Non-Small Cell Lung Cancer Coverage from Every Angle

Dabrafenib and Trametinib in BRAF V600E–Mutant Metastatic NSCLC

By: Bruce Cleary
Posted: Friday, November 17, 2017

Treatment-naive patients with BRAF V600E–mutant non–small cell lung cancer (NSCLC) have experienced “clinically meaningful” antitumor activity and a “manageable” safety profile when treated with dabrafenib plus trametinib, according to a recent phase II clinical trial. David Planchard, MD, of Gustave Roussy in Villejuif, France, and colleagues reported the findings from an ongoing study in The Lancet Oncology. BRAF V600E is an oncogenic driver found in 1% to 2% of lung adenocarcinomas.

In what the investigators are calling the first report of the use of BRAF and MEK inhibitor combination in the first-line setting for NSCLC, the treatment yielded a high proportion of durable responses. In this median follow-up of 10.4 months, 64% of patients had achieved a complete response and 58%, a partial response.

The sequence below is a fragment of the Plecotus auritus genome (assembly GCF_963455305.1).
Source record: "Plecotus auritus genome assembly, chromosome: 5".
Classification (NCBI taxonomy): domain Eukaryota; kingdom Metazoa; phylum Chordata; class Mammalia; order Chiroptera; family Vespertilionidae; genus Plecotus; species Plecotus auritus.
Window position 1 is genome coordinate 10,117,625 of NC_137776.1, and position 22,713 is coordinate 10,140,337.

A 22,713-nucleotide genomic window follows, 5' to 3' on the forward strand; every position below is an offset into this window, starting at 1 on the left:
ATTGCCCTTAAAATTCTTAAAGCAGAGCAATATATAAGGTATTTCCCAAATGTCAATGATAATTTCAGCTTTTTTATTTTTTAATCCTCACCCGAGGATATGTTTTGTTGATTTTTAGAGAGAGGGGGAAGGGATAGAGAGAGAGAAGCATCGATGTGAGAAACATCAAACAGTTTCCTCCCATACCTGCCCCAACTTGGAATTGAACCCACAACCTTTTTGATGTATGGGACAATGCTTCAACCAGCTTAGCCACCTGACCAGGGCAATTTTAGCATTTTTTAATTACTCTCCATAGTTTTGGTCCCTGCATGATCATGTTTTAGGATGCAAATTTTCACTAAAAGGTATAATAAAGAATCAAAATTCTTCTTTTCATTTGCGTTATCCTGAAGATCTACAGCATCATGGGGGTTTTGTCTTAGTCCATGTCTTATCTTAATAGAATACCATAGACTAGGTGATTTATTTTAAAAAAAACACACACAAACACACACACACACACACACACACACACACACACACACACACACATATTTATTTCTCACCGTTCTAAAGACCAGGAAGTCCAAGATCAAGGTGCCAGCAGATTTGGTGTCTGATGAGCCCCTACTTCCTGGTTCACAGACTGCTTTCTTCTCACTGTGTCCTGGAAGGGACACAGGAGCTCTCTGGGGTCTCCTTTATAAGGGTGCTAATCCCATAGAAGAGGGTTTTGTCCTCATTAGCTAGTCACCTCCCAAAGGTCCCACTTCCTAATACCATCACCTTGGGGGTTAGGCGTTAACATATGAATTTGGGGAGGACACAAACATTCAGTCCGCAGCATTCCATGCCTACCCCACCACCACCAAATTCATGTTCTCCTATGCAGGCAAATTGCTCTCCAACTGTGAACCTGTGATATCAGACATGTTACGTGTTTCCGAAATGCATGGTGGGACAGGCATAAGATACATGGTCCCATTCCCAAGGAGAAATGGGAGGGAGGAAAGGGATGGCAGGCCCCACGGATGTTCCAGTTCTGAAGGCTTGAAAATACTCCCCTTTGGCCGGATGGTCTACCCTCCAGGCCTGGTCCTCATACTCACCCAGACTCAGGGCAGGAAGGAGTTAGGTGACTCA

All of the patients had at least one adverse event, and 69% had at least one grade 3 or 4 event. Pyrexia, alanine aminotransferase level increase, hypertension, and vomiting were the most common grade 3 or 4 adverse events reported.

Although targeted, genotype-directed therapies for patients with driver mutations have improved outcomes in some patients, nearly half the patients do not respond to these treatments. “Therefore, an unmet need remains for effective targeted agents in this population,” Dr. Planchard and colleagues noted.


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